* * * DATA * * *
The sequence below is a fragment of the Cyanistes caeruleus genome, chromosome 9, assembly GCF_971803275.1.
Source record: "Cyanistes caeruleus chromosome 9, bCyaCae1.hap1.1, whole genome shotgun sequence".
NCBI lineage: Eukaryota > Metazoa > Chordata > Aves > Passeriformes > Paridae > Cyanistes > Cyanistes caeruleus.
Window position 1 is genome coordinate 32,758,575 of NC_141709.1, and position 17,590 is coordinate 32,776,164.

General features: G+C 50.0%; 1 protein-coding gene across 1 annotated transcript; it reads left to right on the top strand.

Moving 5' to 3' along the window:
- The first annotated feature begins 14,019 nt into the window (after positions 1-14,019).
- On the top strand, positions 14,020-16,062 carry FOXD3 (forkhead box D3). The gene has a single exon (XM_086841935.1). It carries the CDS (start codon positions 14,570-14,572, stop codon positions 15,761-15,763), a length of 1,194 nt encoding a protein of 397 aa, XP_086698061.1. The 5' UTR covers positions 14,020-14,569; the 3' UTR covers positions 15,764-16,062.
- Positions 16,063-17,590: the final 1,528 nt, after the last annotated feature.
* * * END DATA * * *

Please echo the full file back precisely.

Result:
The sequence below is a fragment of the Cyanistes caeruleus genome, chromosome 9, assembly GCF_971803275.1.
Source record: "Cyanistes caeruleus chromosome 9, bCyaCae1.hap1.1, whole genome shotgun sequence".
NCBI lineage: Eukaryota > Metazoa > Chordata > Aves > Passeriformes > Paridae > Cyanistes > Cyanistes caeruleus.
Window position 1 is genome coordinate 32,758,575 of NC_141709.1, and position 17,590 is coordinate 32,776,164.

General features: G+C 50.0%; 1 protein-coding gene across 1 annotated transcript; it reads left to right on the top strand.

Moving 5' to 3' along the window:
- The first annotated feature begins 14,019 nt into the window (after positions 1-14,019).
- On the top strand, positions 14,020-16,062 carry FOXD3 (forkhead box D3). The gene has a single exon (XM_086841935.1). It carries the CDS (start codon positions 14,570-14,572, stop codon positions 15,761-15,763), a length of 1,194 nt encoding a protein of 397 aa, XP_086698061.1. The 5' UTR covers positions 14,020-14,569; the 3' UTR covers positions 15,764-16,062.
- Positions 16,063-17,590: the final 1,528 nt, after the last annotated feature.